2) Value add opportunities abound
Real estate includes both land and improvements. Land becomes less scarce overall as population shrinks, by definition (though as mentioned above, CERTAIN bits of land can still become more valuable through increased clustering and urbanization/suburbanization).
Improvements are more complicated. The thing about a shrinking population is that the entire mindset of investors and operators shifts. A growing market is no longer available to bail out a risky investment. As a result, less speculative work gets done. This has the potential, in a rich, highly industrialized country and region, to lead to a dearth of high-quality housing stock, as older housing physically depreciates through neglect and newer housing is less likely to get built. A savvy operator can therefore spot opportunities to make money by providing a nicer (and more expensive) place to live, even if it’s not providing it to more people.
3) Betting on exit cap rates
I’m old enough to remember those Halcyon days of 2021, when Very Serious Economists questioned whether interest rates could ever go up again. This was not just an economic argument, but a structural one. I read numerous notes during the 2010’s trying (unsuccessfully) to explain to my doltish equity brain how the Fed somehow lacked the appropriate financial ammunition for their Open Market Operations. I never once grokked this alleged obstacle. Luckily for my sense of self-worth, it turned out not to be true.
When a country has a terminally declining population, however, it certainly DOES stand to reason that rates should asymptoticaly approach zero over the long run. The ratio of capital to humans, already growing exponentially worldwide since the Industrial Revolution, will kick into an even higher growth gear as the absolute number of humans declines. To the extent that rates are the price of capital, one can expect a resumption of the prior rate regime.
In a world of zero (or negative) nominal interest rates, it does not take much in the way of yield to create a very profitable investment, even in the complete absense of rent growth or price appreciation.
Rest of Resi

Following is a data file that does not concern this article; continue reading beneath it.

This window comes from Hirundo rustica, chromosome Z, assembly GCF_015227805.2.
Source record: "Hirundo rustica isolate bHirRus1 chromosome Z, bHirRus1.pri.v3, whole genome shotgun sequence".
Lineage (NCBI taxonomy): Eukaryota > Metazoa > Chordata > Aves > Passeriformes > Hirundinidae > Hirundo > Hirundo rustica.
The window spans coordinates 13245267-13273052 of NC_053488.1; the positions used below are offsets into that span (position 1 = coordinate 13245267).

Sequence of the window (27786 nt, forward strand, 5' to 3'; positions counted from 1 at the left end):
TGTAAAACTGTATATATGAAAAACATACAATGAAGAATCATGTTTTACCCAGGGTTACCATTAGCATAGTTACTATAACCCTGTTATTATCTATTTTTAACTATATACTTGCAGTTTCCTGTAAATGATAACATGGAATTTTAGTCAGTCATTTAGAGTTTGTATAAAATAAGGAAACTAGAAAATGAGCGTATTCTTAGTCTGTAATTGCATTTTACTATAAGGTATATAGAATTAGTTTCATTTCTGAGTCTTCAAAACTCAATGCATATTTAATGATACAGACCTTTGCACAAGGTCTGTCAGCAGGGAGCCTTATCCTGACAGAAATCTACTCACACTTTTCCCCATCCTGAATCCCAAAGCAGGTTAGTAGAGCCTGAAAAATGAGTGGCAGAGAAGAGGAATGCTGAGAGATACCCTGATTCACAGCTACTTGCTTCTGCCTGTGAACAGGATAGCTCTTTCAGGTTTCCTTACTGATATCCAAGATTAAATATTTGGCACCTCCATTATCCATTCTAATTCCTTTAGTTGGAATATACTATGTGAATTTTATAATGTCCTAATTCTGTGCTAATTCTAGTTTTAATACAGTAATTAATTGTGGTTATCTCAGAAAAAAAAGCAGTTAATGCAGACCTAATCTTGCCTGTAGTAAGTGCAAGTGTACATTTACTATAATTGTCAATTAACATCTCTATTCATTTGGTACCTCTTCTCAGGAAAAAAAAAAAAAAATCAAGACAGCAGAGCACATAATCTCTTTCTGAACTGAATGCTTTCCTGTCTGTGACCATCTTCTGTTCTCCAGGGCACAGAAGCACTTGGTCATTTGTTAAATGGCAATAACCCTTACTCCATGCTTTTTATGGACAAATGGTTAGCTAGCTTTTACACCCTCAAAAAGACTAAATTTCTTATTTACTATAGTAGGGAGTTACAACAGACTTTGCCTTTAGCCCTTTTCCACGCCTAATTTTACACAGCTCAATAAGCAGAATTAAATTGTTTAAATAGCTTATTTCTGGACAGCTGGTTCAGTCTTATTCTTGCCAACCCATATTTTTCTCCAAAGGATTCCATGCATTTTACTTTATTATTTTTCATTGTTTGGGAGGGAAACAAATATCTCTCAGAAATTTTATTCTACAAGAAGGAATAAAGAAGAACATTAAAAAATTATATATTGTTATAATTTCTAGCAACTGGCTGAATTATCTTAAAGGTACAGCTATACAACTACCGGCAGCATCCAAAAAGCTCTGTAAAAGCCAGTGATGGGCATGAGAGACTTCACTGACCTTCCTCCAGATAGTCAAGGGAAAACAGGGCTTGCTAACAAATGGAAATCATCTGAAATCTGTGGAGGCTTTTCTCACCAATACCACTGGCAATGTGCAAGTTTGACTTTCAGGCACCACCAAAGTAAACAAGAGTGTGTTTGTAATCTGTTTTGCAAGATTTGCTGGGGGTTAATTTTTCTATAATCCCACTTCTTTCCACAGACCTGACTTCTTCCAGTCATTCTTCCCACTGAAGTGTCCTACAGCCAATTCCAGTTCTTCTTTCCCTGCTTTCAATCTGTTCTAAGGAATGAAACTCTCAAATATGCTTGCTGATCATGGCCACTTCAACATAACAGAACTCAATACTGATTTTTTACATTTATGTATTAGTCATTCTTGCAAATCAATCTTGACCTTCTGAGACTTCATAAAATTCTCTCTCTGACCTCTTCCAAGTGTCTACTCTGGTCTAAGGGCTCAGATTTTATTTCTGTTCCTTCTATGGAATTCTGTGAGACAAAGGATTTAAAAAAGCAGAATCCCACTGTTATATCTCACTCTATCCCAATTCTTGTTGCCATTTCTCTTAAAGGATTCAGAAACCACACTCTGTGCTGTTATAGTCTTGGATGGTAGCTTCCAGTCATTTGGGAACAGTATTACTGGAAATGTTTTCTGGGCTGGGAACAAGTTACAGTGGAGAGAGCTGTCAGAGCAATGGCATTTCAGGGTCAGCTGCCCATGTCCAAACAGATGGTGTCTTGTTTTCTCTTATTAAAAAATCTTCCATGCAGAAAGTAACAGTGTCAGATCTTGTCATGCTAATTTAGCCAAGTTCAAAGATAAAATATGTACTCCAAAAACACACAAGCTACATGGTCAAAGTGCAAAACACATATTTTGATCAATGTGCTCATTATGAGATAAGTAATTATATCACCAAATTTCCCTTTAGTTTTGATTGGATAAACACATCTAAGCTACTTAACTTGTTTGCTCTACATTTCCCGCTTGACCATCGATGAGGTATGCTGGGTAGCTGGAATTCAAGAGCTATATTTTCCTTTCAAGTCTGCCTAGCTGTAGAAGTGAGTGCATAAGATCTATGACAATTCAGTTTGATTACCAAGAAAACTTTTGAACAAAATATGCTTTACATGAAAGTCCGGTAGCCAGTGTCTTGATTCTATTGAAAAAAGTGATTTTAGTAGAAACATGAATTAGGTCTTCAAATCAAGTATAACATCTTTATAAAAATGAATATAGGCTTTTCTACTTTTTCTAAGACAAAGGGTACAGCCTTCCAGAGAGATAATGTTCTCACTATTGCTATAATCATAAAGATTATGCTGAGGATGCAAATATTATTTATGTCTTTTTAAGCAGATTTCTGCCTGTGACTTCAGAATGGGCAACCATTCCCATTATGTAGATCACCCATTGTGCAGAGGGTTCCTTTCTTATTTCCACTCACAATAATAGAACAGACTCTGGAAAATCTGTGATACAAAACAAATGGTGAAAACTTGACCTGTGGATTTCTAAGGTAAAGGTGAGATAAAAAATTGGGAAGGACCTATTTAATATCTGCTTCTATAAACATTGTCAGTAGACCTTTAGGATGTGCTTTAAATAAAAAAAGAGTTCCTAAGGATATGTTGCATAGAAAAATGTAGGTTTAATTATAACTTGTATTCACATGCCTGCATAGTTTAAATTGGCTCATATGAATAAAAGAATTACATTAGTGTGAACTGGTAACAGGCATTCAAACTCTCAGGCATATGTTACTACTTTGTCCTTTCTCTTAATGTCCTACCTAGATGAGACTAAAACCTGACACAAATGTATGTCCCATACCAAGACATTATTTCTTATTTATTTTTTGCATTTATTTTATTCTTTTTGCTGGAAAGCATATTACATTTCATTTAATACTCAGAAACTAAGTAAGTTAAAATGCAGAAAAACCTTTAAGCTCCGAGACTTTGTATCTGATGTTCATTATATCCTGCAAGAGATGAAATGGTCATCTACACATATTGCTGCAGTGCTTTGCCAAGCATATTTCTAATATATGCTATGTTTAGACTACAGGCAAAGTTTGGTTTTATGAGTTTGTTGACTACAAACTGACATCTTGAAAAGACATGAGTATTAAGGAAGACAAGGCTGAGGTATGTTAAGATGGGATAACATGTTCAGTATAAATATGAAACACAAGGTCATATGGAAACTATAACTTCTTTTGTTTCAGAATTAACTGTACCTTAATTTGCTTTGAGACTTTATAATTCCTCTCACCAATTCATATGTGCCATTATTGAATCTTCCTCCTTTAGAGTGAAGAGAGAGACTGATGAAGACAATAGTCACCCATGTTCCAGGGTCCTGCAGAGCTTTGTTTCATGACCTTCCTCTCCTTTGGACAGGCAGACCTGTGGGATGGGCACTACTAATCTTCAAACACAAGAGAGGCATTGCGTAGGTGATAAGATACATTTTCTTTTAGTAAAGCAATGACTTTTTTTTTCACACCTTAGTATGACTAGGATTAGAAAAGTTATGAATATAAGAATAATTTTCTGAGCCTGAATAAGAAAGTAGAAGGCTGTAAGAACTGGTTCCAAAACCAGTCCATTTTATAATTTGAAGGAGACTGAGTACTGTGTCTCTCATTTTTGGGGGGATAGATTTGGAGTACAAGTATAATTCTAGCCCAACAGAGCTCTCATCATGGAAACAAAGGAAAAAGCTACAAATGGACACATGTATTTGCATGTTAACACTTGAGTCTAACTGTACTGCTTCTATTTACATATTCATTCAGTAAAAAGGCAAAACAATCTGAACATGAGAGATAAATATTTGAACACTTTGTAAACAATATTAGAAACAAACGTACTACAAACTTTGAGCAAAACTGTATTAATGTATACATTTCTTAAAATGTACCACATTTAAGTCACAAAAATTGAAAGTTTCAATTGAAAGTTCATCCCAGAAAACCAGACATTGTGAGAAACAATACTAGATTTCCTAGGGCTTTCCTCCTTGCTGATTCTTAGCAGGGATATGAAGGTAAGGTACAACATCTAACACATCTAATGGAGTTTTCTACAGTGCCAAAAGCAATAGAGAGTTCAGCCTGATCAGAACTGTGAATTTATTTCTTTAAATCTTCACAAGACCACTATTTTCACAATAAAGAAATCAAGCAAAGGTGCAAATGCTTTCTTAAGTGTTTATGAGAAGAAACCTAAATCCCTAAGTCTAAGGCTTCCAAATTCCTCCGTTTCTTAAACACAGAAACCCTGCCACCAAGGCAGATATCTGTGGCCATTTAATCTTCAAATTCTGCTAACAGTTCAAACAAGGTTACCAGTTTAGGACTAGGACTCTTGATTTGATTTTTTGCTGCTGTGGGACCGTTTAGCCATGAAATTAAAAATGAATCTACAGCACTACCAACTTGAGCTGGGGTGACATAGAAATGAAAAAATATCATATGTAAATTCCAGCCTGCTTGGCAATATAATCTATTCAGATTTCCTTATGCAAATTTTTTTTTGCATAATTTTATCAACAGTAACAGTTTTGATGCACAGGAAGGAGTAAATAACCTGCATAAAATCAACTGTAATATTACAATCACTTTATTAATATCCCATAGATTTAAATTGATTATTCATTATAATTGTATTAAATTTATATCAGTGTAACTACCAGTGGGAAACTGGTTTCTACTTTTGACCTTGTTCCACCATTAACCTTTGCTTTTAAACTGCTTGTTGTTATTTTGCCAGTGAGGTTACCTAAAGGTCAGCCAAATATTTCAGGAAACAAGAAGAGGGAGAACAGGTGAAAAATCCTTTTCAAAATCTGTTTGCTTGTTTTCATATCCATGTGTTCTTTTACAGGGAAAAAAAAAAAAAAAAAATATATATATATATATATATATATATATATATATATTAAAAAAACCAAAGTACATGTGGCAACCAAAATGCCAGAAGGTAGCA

Speaking of the relative value of land and improvements, if you are buying in Arizona, make sure you’re on city water. I continue to hold on to the take that the western US water crisis is going to make housing costs go UP, not down, by limiting the supply of housing. These people who can’t get water are mostly not going to move to Vermont to find it. They are going to move to Scottsdale.
Speaking of water, acquifer replenishment is a thing.
Also, California to Arizona: Drop dead.
HUD’s big reveal to combat housing discrimination reads a lot like an FINRA “Best Execution” mandate for hedge funds. In other words, there's no single definition of best execution (because it, like housing equity, is nearly unsolvably hard to define with a deterministic legal algorithm), but the regulators want to see a "culture of compliance” - have a plan and disclose that plan and follow that plan. On the one hand, this can be beneficial. By exposing these plans to daylight, regulators can keep the most egregiously negligent or even fraudulent players on the sidelines. On the other hand, this creates a new class of employment for covering municipalities’ legal exposure with compliant platitudes. In other words, wealthy communities may still be able to maintain their minimum lot sizes and high permitting costs. With underemployed MBAs and JDs in local office, they can design a world-class Equity Plan to paper over their inaccessibility. Meanwhile, a small, rural district with a part time mayor may make national news thanks to not putting it’s plan's footnotes in the proper font.
Starwood standing up “Field and Stream” hotels - Sternlicht is going to knock the cover off the ball with this idea. The degree to which outdoor recreation has become an exclusive luxury creates an enormous price floor for an economical way to access the great outdoors, and tens of millions of Americans rediscovered the joys of an outdoor vacation during Covid.
OSB as a design feature? No thank you.
First you build the tech, then you get the money, then you get the houses - ResiShares is doing the last two parts backwards!
Urban planning is a socialist conspiracy, apparently. I had to read it, so now you do, too. To quote George W. Bush, “that was some weird s[tuff].”
A private island in the San Francisco Bay can’t find a buyer at any price.
This is the most insane chart I have ever seen: